The company operating a plant that produces bio-succinic acid has taken a first step in securing property for what may be its second plant in Sarnia.
BioAmber has taken out an option on land, also at TransAlta’s Bluewater Energy Plant, the Montreal-based company has said.
Having a second plant to add to the existing $141-million plant, which began producing product last year, was always in the cards for BioAmber, officials have said.
The question of where that plant will be located remains the question, although BioAmber is clearly keeping its options for Sarnia open with the land purchase option.
BioAmber CEO Jean-Francois Huc said on a year-end financial results conference call that it had secured the option on a parcel of land at TransAlta, “in close proximity to the power plant.”
That location would allow BioAmber to access power that is priced lower than that typically charged to companies that draw from the Ontario electricity grid.
BioAmber has said a second plant would be designed to produce about 200,000 metric tons annually of bio-succinic acid, the majority of which would be converted into butanediol and tetrahydrofuran, used to make engineering plastics, polyurethanes, biodegradable polyesters, spandex and other specialty chemicals.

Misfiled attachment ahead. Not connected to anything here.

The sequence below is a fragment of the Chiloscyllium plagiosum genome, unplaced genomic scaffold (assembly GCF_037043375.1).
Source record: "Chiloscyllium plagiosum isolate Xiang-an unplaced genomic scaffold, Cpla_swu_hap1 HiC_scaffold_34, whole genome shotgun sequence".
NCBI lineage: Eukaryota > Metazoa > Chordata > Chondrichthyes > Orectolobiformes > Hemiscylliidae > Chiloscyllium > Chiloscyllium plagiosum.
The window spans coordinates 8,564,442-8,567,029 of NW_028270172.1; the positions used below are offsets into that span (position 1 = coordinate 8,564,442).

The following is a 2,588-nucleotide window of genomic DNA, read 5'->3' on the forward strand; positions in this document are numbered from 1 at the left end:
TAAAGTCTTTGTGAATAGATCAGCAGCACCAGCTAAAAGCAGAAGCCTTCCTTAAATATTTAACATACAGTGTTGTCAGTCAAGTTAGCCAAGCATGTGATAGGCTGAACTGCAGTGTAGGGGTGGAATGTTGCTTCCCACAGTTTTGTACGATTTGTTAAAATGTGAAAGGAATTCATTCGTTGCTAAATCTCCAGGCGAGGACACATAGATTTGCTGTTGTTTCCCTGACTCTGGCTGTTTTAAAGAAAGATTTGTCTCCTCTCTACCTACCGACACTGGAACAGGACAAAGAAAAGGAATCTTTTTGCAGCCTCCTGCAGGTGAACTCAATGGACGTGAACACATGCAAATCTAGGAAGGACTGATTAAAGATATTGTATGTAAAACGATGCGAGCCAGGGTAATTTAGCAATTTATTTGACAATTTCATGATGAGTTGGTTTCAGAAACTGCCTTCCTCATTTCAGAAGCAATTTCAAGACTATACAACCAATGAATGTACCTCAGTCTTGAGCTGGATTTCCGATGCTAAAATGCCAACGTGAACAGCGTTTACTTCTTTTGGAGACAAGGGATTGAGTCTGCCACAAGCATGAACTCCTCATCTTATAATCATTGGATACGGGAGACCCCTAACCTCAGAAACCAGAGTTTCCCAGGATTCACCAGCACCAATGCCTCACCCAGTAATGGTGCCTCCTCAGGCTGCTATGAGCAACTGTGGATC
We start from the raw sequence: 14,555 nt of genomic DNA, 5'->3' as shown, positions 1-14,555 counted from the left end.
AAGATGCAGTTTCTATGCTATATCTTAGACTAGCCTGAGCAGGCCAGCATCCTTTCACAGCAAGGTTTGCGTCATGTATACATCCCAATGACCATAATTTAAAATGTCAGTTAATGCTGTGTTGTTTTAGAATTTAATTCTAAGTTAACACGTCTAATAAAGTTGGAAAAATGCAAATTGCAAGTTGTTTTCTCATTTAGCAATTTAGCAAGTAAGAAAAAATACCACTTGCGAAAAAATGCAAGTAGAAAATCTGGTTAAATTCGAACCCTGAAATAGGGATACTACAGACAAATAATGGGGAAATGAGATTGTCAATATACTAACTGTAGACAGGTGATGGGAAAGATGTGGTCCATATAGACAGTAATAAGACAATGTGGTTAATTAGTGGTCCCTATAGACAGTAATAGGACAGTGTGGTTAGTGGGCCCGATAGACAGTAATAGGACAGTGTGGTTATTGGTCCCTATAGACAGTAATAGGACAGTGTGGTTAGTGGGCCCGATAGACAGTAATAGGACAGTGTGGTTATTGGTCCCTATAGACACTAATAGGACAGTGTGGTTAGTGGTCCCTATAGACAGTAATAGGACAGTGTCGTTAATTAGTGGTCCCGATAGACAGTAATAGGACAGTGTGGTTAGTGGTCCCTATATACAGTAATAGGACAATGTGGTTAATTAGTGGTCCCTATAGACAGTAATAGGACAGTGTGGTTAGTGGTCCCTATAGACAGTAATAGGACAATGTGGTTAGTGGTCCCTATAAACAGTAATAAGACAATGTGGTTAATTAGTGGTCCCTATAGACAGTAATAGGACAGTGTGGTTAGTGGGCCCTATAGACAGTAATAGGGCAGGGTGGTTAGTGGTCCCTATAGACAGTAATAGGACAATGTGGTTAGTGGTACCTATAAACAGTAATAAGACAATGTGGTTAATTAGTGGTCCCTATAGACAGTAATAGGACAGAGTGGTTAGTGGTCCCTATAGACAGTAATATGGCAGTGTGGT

“We’re very much focused on plant one, but we do have our second site location down to just a few sites,” Huc said.
“The one in Canada is on TransAlta property, less than a mile from our current facility in Sarnia.”
BioAmber said it is still eyeing potential sites in the U.S. for the second plant, in Louisiana and Iowa.
It would appear that Sarnia has impressed the company so far, which would presumably bode well for its chances to secure the second plant.
“It typically takes six to 12 months to get a new plant operating smoothly, and it can be longer for a first-of-kind technology,” Huc has said. “We are very pleased with the progress we made in Sarnia during the fourth quarter. The fact that we started to produce and sell product within two months of starting up the plant is a tremendous achievement.”
BioAmber employs 60 people at its Sarnia plant.
In related news, TransAlta’s Bluewater Energy Park is also to be home to a plant built by Comet Biorefining, a London-based company that announced it wants to be operating by 2018. Its plant would convert corn stover—the unwanted stalks and leaves—as well as wheat straw, into dextrose sugar. That could be a feedstock for BioAmber or other buyers.